This is my response to the State of California asking for ideas to a call for action to expand water storage capacity and improve groundwater management.
Living in Southwest Riverside California where 60+ percent of the water supplied by the local districts is imported due to an already depleted groundwater environment I see numerous areas where water is wasted.
One being the re-use of reclaimed water. Currently reclaimed water from the Santa Margarita watershed at Temecula is pumped north to the Santa Ana watershed rather than being re-used locally, other than a small portion being used to stabilize Lake Elsinore and watering some parks and schools. Part of this is due to the quantity and quality of the reclaimed water entering the Murrieta Creek a short distance from the ocean. An idea would be to take a portion of this reclaimed water being pumped north out of its current watershed, and introducing it into several of the ephemeral streams during their normally dry periods allowing for further cleansing by a natural process of stream flow, being this amount would be a known quantity it could by adjusted so that a large portion of this new flow would recharge the groundwater basin rather than flow to the ocean. This new flow would intern create new wildlife corridors and increase flow in existing threatened stream beds during times of drought.
Another method to increase groundwater recharge would be to either core holes or create channels in the existing concrete lined flood control channels creating places for additional reclaimed water to be introduced to opportunities to recharge the groundwater basins while still providing for flood control, primarily during dry periods rather than allowing this immense amount of reclaimed water that started out as imported water to be discharged into the ocean used only once
If anyone has an idea they would like to share with the state the can read what is already being proposed and submit their ideas at http://www.opr.ca.gov/s_groundwater.php
Was thinking today about all the problems with getting the parks open in Wildomar and recalled a recent project proposed by the City of Wildomar in their 5 year Community Improvement Program for what is being called Gateway Park.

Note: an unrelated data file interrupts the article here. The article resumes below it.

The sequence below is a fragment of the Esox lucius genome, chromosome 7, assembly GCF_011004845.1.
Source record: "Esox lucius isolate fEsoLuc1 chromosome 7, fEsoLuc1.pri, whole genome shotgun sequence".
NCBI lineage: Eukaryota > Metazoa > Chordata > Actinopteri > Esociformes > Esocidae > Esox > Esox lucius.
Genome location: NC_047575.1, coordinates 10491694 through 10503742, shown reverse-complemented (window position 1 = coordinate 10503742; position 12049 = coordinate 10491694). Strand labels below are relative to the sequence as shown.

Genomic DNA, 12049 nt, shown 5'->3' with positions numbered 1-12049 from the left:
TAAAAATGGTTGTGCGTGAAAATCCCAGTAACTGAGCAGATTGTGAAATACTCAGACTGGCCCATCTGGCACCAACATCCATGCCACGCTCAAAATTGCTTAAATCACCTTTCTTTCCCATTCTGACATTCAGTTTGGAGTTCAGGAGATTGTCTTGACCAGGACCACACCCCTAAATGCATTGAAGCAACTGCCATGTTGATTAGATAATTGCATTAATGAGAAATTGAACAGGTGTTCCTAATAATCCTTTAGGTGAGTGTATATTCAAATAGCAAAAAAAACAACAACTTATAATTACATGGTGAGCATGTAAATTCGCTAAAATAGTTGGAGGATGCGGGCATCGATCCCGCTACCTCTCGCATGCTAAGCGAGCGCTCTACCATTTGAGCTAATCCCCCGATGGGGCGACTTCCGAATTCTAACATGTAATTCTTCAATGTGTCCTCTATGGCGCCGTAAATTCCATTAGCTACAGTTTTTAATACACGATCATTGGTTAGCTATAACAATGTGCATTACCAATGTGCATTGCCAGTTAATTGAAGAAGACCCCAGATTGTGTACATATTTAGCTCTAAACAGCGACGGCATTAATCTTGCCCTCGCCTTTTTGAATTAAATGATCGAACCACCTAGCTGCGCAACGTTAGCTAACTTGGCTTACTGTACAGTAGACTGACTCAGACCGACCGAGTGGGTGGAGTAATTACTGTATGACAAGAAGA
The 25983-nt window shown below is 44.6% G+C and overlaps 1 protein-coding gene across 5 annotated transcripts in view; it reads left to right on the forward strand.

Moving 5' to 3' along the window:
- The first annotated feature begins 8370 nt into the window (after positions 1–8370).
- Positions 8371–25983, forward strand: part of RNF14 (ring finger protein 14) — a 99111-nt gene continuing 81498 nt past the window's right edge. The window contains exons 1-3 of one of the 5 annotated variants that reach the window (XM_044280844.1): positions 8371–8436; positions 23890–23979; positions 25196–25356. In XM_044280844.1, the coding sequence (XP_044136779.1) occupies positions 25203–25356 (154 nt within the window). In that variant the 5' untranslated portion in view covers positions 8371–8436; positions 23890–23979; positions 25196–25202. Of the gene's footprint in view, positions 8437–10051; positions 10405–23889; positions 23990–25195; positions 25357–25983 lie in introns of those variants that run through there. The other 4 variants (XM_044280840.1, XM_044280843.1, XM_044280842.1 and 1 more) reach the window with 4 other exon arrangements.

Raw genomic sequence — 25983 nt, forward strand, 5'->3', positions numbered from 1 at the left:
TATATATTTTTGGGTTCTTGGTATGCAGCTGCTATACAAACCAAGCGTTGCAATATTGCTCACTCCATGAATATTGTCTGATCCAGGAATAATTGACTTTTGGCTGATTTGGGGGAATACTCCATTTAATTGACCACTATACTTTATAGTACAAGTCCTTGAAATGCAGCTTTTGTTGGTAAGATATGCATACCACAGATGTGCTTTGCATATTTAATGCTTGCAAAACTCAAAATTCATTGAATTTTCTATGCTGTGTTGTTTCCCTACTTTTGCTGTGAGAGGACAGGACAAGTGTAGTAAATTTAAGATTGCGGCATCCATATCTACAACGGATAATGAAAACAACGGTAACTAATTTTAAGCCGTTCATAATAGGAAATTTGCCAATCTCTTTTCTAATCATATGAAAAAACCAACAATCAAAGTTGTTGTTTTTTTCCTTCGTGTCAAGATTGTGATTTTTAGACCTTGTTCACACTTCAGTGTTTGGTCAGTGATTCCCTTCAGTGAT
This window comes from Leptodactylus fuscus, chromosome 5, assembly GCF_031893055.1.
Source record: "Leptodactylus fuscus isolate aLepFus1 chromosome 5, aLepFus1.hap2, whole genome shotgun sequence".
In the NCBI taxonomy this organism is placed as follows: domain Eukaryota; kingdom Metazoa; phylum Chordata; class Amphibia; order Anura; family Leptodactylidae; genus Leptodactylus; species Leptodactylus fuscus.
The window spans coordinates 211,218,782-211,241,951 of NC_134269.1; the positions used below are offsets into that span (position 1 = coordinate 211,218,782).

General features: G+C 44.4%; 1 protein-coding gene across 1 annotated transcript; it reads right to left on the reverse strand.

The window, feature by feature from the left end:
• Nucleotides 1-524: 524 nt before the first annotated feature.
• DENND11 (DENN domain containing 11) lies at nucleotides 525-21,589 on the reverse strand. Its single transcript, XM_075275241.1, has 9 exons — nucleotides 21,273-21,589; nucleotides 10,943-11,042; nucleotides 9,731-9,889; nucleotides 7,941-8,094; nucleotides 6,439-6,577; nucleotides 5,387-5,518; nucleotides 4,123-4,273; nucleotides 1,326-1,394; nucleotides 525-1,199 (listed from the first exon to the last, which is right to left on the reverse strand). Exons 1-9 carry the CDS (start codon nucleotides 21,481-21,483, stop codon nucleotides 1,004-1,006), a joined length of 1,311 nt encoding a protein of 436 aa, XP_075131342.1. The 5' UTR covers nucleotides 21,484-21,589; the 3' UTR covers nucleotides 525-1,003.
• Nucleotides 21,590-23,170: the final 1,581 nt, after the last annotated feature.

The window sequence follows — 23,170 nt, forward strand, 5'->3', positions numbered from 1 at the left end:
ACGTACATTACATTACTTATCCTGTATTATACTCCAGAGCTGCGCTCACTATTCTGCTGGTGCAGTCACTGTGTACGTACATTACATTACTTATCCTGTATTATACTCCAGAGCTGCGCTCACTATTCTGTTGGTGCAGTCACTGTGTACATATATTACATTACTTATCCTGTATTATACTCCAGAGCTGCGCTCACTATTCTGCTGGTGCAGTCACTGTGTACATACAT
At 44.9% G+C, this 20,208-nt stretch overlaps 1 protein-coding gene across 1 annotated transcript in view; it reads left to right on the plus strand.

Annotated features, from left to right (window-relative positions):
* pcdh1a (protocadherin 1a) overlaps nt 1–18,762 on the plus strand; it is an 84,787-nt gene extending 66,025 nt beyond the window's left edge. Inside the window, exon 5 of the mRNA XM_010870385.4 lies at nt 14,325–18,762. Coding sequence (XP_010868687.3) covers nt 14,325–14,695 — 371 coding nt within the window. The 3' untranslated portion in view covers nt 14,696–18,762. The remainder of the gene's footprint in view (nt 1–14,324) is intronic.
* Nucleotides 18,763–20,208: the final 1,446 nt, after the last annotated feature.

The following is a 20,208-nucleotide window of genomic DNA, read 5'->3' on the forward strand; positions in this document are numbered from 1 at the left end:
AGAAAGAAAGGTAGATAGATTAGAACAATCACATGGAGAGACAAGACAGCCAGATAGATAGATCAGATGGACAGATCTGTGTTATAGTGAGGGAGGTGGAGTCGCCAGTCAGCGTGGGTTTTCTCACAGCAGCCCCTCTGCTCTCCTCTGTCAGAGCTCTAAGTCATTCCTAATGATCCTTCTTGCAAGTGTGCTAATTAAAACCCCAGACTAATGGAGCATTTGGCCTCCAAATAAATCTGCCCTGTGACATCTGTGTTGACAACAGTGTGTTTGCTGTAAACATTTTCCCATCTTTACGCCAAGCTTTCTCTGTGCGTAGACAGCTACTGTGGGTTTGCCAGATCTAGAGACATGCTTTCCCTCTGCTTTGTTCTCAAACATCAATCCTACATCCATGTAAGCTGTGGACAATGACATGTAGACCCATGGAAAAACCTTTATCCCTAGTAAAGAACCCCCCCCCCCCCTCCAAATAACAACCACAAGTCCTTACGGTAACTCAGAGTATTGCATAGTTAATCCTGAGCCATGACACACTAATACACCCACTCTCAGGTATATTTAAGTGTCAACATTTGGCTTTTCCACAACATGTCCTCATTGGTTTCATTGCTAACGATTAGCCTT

This is a proposed park at the corner of Malaga Rd and Mission Trail that is a pet project of the City Manager for the City of Wildomar with a proposed budget of $100,000 assuming that the city can acquire the property from the County of Riverside for $0. The entire purpose of this park is to make the City of Lake Elsinore move their “Welcome to Lake Elsinore Sign”across the intersection into the City of Lake Elsinore rather than being located in Wildomar which seems to really bother the city manager to no end.
Rather than spending $100,000 on this ridiculous make believe park project would it not be more feasible to spend this money on getting a joint use agreement and fixing up the playground area at Jean Hayman Elementary School to utilize as a real park for the residents of North Wildomar, especially since this closed facility has access to reclaimed water which was brought there after the school was closed.
Might even make sense to spend the money cleaning up a former park located at Gafford Rd and Great Falls Rd. which is located in a retention basin former controlled by Ortega Trails. The cement pad for a basketball court is still there in this all but forgotten area of Wildomar.
At a recent Wildomar City Council meeting staff commented that in order to bring reclaimed or recycled water to Marna O’Brien park the cost would come out to around $800,000.
This number may be correct if one were to only consider bringing water a distance of 1.1 miles to one user (Marna O’Brien Park) that would use approximately 30-40 acre feet of water annually but if one were to extend that line another one mile and add an additional two users, William Collier Elementary and Serenity Park in Lake Elsinore (possibly 3 users when Regency Heritage Parks problems are resolved) all using approximately the same amount of water each for a total of 90-120 acre feet of water annually.
With the cost divided amongst 3 entities, Wildomar, Lake Elsinore Unified School District and the City of Lake Elsinore, all seeking grants from the State California who has declared a state of drought emergency the cost could be negligible. The cost could be reduced even further if the line were carried to the back basin which would bring in the Lake Elsinore and San Jacinto Watershed Authority JPA as well as the Santa Ana Watershed Project Authority, this along with the Lakeland Village School on Grand Ave.
When is Wildomar going to look at the big picture rather try to sell its citizens the lie that we are in it alone and can’t afford to do anything.
FYI – the current capacity of the Palomar Recycled Water Booster Station owned by Eastern Municipal Water District for a cost of $6 million, which is located behind the cemetery in Wildomar, has a capacity of 24,000 Gallons per Minute which is 36 million gallons a day. The current usage by 25 users is about 700 acre feet annually (about a weeks worth of current capacity)with the balance going ?